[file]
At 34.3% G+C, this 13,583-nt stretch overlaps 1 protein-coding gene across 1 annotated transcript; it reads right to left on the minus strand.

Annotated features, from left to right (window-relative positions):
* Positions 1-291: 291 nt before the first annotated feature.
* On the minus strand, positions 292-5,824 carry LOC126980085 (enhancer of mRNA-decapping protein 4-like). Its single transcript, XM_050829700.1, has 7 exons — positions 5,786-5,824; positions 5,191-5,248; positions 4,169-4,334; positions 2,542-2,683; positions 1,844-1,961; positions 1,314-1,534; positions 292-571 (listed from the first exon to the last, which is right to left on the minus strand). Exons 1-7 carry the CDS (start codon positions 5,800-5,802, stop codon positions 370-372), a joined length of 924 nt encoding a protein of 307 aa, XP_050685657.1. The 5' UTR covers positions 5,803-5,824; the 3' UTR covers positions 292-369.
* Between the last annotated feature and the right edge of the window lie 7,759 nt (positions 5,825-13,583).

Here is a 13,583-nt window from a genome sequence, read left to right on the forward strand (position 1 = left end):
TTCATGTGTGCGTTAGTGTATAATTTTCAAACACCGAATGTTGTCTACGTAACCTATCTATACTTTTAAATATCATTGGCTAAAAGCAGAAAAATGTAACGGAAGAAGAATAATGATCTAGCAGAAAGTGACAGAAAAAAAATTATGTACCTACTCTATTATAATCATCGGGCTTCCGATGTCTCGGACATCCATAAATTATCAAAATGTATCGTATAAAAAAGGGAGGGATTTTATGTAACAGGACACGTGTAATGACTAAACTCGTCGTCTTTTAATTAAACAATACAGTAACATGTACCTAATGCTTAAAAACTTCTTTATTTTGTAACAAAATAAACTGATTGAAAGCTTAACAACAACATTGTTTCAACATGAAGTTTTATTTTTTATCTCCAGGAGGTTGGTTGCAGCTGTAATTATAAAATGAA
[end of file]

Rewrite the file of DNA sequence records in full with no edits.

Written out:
At 34.3% G+C, this 13,583-nt stretch overlaps 1 protein-coding gene across 1 annotated transcript; it reads right to left on the minus strand.

Annotated features, from left to right (window-relative positions):
* Positions 1-291: 291 nt before the first annotated feature.
* On the minus strand, positions 292-5,824 carry LOC126980085 (enhancer of mRNA-decapping protein 4-like). Its single transcript, XM_050829700.1, has 7 exons — positions 5,786-5,824; positions 5,191-5,248; positions 4,169-4,334; positions 2,542-2,683; positions 1,844-1,961; positions 1,314-1,534; positions 292-571 (listed from the first exon to the last, which is right to left on the minus strand). Exons 1-7 carry the CDS (start codon positions 5,800-5,802, stop codon positions 370-372), a joined length of 924 nt encoding a protein of 307 aa, XP_050685657.1. The 5' UTR covers positions 5,803-5,824; the 3' UTR covers positions 292-369.
* Between the last annotated feature and the right edge of the window lie 7,759 nt (positions 5,825-13,583).

Here is a 13,583-nt window from a genome sequence, read left to right on the forward strand (position 1 = left end):
TTCATGTGTGCGTTAGTGTATAATTTTCAAACACCGAATGTTGTCTACGTAACCTATCTATACTTTTAAATATCATTGGCTAAAAGCAGAAAAATGTAACGGAAGAAGAATAATGATCTAGCAGAAAGTGACAGAAAAAAAATTATGTACCTACTCTATTATAATCATCGGGCTTCCGATGTCTCGGACATCCATAAATTATCAAAATGTATCGTATAAAAAAGGGAGGGATTTTATGTAACAGGACACGTGTAATGACTAAACTCGTCGTCTTTTAATTAAACAATACAGTAACATGTACCTAATGCTTAAAAACTTCTTTATTTTGTAACAAAATAAACTGATTGAAAGCTTAACAACAACATTGTTTCAACATGAAGTTTTATTTTTTATCTCCAGGAGGTTGGTTGCAGCTGTAATTATAAAATGAA